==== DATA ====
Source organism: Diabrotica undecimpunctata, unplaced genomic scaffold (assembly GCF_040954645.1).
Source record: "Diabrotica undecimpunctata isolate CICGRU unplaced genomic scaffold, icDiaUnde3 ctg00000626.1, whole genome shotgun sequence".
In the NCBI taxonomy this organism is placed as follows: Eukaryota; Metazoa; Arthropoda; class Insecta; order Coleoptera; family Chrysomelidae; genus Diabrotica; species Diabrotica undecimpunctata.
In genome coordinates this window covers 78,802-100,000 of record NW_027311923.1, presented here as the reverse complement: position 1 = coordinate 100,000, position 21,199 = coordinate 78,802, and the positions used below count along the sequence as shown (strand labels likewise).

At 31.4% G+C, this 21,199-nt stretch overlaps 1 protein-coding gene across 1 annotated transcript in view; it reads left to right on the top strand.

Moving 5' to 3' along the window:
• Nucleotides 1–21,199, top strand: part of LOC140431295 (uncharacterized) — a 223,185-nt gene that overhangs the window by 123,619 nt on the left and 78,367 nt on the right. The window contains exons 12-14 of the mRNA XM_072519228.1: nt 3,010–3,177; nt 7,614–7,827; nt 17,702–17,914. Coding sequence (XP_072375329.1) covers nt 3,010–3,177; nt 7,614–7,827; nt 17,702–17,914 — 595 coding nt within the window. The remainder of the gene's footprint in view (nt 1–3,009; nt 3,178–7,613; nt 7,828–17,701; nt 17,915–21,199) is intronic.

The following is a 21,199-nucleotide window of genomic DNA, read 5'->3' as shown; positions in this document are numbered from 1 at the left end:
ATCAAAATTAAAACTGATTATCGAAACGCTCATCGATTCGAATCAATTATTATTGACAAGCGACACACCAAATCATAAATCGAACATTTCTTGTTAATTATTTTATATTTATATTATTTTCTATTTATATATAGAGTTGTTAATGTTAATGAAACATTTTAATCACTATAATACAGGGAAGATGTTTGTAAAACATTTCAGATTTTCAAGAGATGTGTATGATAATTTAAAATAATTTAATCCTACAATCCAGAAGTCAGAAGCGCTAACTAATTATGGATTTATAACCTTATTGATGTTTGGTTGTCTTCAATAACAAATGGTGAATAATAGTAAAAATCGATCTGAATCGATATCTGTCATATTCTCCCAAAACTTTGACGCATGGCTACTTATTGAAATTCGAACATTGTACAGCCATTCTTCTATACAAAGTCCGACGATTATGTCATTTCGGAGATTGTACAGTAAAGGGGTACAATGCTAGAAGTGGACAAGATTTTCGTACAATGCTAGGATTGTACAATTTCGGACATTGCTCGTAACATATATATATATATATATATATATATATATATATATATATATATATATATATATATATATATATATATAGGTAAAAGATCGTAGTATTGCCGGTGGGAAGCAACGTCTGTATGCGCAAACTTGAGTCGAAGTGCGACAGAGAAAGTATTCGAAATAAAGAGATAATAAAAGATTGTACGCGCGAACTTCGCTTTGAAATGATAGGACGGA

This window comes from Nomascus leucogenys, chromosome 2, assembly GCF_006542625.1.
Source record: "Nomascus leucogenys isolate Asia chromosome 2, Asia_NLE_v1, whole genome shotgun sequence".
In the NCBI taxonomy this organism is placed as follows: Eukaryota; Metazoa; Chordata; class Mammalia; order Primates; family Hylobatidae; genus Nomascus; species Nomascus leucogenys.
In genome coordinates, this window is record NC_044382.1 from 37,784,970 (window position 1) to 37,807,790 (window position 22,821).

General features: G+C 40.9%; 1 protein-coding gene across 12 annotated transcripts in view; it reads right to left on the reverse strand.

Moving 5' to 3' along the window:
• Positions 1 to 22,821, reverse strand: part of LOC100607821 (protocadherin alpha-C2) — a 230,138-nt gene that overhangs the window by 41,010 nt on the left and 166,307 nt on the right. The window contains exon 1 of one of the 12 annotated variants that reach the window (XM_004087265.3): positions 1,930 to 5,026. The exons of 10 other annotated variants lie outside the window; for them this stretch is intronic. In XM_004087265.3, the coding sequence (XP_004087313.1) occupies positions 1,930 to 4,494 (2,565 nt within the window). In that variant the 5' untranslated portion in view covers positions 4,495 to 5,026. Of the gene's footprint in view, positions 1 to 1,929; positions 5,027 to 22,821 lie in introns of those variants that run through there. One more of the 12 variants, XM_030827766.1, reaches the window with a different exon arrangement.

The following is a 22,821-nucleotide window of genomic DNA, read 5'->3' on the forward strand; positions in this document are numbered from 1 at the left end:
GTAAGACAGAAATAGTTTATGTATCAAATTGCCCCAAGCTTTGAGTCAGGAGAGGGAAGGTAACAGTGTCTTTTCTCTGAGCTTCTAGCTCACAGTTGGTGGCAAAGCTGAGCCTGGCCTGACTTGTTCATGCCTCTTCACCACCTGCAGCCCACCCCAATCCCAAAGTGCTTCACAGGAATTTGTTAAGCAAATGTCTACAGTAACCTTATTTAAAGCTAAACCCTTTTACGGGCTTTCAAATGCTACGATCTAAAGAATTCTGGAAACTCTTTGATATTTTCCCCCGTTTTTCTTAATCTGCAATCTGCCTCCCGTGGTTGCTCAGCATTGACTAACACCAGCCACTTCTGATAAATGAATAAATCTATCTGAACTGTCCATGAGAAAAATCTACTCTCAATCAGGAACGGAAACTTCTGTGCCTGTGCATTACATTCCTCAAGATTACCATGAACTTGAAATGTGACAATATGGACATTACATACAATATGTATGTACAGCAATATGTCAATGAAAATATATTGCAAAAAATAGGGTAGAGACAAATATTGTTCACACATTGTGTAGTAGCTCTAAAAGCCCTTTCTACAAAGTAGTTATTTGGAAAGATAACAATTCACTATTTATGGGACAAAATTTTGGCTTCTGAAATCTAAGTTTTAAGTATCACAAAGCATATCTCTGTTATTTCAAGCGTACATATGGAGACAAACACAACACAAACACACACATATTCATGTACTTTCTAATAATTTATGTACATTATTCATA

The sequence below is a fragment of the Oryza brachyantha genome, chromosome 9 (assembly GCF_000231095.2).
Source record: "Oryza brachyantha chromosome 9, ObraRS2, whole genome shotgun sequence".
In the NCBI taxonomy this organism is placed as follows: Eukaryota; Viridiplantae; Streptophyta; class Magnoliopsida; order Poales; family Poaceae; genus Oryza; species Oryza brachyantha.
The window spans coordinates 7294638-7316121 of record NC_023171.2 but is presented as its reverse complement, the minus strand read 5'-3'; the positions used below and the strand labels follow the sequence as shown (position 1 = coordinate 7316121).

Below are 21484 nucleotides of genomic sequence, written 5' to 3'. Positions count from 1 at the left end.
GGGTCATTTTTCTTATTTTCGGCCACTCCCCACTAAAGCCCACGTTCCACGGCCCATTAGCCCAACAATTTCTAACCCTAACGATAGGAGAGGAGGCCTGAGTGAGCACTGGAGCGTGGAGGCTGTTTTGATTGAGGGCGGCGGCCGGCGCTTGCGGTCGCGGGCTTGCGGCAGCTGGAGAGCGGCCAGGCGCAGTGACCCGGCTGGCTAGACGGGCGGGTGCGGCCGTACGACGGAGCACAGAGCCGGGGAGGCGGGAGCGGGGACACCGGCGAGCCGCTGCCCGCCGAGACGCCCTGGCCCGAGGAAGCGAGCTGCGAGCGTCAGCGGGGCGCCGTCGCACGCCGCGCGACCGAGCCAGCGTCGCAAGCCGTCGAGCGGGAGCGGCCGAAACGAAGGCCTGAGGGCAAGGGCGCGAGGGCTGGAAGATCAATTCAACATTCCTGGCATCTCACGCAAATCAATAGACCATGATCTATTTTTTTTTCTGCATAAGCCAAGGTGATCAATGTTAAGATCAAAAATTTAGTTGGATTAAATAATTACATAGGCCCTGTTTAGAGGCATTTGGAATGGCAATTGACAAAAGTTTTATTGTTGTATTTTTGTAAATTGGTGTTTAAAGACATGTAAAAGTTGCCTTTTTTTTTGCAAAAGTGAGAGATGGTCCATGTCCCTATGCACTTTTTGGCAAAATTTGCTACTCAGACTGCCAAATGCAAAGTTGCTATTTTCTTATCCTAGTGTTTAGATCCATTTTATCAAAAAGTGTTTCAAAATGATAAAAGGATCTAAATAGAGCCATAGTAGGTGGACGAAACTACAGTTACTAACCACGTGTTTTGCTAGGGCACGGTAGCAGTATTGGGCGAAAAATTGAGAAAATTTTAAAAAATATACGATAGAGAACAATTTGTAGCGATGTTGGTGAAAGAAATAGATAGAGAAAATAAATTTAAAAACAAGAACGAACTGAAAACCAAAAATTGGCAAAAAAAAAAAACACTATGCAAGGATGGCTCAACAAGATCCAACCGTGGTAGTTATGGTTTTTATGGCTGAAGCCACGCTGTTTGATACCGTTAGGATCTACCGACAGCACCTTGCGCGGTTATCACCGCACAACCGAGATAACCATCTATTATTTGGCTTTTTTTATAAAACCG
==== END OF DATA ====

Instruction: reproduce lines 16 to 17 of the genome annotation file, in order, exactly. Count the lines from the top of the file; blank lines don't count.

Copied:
• Positions 1 to 22,821, reverse strand: part of LOC100607821 (protocadherin alpha-C2) — a 230,138-nt gene that overhangs the window by 41,010 nt on the left and 166,307 nt on the right. The window contains exon 1 of one of the 12 annotated variants that reach the window (XM_004087265.3): positions 1,930 to 5,026. The exons of 10 other annotated variants lie outside the window; for them this stretch is intronic. In XM_004087265.3, the coding sequence (XP_004087313.1) occupies positions 1,930 to 4,494 (2,565 nt within the window). In that variant the 5' untranslated portion in view covers positions 4,495 to 5,026. Of the gene's footprint in view, positions 1 to 1,929; positions 5,027 to 22,821 lie in introns of those variants that run through there. One more of the 12 variants, XM_030827766.1, reaches the window with a different exon arrangement.

The following is a 22,821-nucleotide window of genomic DNA, read 5'->3' on the forward strand; positions in this document are numbered from 1 at the left end: